tinkoff office

A new breed of bank identifies as a tech firm with a banking licence, explains director of strategy Neri Tollardo.

Neri Tollardo

Neri Tollardo, Tinkoff 

Tinkoff Bank positions itself as an online financial ecosystem, providing a single platform for customers to access a comprehensive set of financial and lifestyle products and services that bring more value together than if used separately.

“A customer can enter the ecosystem through any product and easily find the next product they may need, or we can put the right product in front of the right person at the right time,” says Neri Tollardo, director of strategy at Russia’s Tinkoff Group.

Career history: Neri Tollardo  

  • 2021 Tinkoff Group, director of strategy
  • 2019 Tinkoff Group, head of international investor relations and partnerships
  • 2018 Morgan Stanley, vice-president, head of central and eastern Europe, the Middle East and Africa (CEEMEA) banks equity research
  • 2016 Morgan Stanley, associate, CEEMEA banks equity research

The aim is a much better customer experience. “Plus, by owning the customer relationship, we can ensure greater loyalty over time and longer lifetime value.”

Tinkoff, a digital bank launched in 2006, evolved its online platform to embrace mobile, as the latter became the main interface and acquisition channel. In 2012 it developed a mobile app, which began as a transactional app with digital wallet and payment capabilities, but soon had all banking functionality and products.

“However, we realised that to encourage customers to use the app more frequently we would have to take it to the next level,” says Mr Tollardo. “By providing broader services beyond finance, we could encourage customers to spend more time with us and increase their loyalty. We could also gather more data and, therefore, have better targeting ability.”

In late 2019, the bank turned the platform into a “super app”, where a customer can access the bank’s proprietary financial offerings, as well as lifestyle services from Tinkoff and its partners. More than 30 partners provide services that support a customer’s life, such as ticketing, travel and even booking a doctor’s appointment. Tinkoff also added content, such as financial education and personal finance management. Today, the super app has more than nine million active monthly users, reports Mr Tollardo.

While Tinkoff is open-minded about who it works with, its partners must adhere to the bank’s high standards. The bank also embeds some of its products in other platforms, such as selling insurance products through other brokers in Russia. “For the most part, however, we are trying to maintain the customer relationship and control that as much as possible by attracting customers onto our platform,” he says.

Tech to the fore

Tinkoff sees itself as a technology company with a banking licence, according to Mr Tollardo. Some 3,000 of the 4,000 employees in its headquarters are IT specialists, such as data scientists and software engineers. “Almost every product and service is developed in-house,” he says. “This has become our competitive advantage because we control the entire value chain.”

And the situation under Covid-19 has proved that Tinkoff’s strategy is the correct one, says Mr Tollardo, as it could respond quickly with new services for both retail and small and medium-sized enterprise (SME) customers. “We helped our SME customers move online through our website builder and helped them receive payments online through Tinkoff Checkout, which provides them with access to all our payment platforms and products, be it online, offline cards or faster payments,” he says.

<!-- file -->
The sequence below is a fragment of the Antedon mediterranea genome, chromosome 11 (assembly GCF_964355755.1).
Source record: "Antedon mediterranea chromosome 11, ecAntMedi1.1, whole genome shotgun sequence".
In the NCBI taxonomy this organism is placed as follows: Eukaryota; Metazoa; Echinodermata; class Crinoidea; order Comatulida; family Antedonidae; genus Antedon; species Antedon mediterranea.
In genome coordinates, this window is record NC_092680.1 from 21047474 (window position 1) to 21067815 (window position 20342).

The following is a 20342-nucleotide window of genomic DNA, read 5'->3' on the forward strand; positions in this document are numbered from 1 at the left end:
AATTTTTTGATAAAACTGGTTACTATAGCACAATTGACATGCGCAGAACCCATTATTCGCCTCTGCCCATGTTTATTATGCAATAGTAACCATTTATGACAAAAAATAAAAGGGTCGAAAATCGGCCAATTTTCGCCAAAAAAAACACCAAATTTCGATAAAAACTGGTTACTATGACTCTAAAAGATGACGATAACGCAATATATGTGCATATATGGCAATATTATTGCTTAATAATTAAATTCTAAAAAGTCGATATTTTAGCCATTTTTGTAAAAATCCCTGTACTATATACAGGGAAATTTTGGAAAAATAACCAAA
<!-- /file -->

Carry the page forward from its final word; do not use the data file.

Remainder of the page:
Artificial intelligence (AI) is an important part of Tinkoff’s tech arsenal. While it began deploying AI in the back end to drive efficiency and cut costs, the benefits AI could bring in the front end were quickly identified. “The ultimate goal is to help our customers save money and time, as well as provide them with a better experience,” he says.

For a bank to have a successful AI strategy, it needs to be used by people that are not necessarily software engineers

Neri Tollardo, Tinkoff

“We developed our AI banking vision, which uses AI to automate repetitive payments and other boring activities, and turned the app into something that the customer wants to use because they will receive advice and recommendations.” The app is personalised, so that each person sees a slightly different version; for example, an avid traveller will see travel-related products more prominently on the app.

It also has a voice assistant that helps customers with queries. Customers can choose the assistant’s name, voice, gender, and send instructions on handling calls from their contact lists.

AI culture

Tinkoff’s AI centre acts as a repository of knowledge and as the “culture carrier” within the organisation. “As well as research and development, its aim is to spread the culture of including AI in everything we do,” says Mr Tollardo. “For a bank to have a successful AI strategy, it needs to be used by people that are not necessarily software engineers.”

In 2019, Tinkoff built a powerful supercomputer, Kolmogorov, and is using it to create cybersecurity solutions, anti-fraud services and voice recognition software, some of which it sells externally. For example, its voice assistant was developed in-house with its voice recognition software, and is white labelled.

Fraud is another area of importance. “We developed an anti-fraud application to spot and minimise false positives using our supercomputer,” says Mr Tollardo. In 2020, the group launched Tinkoff Call Defender, in collaboration with Russian mobile networks, to warn customers about suspicious calls, which may be social engineering or phishing. “We provide this service to all our customers at the click of a button,” he adds.

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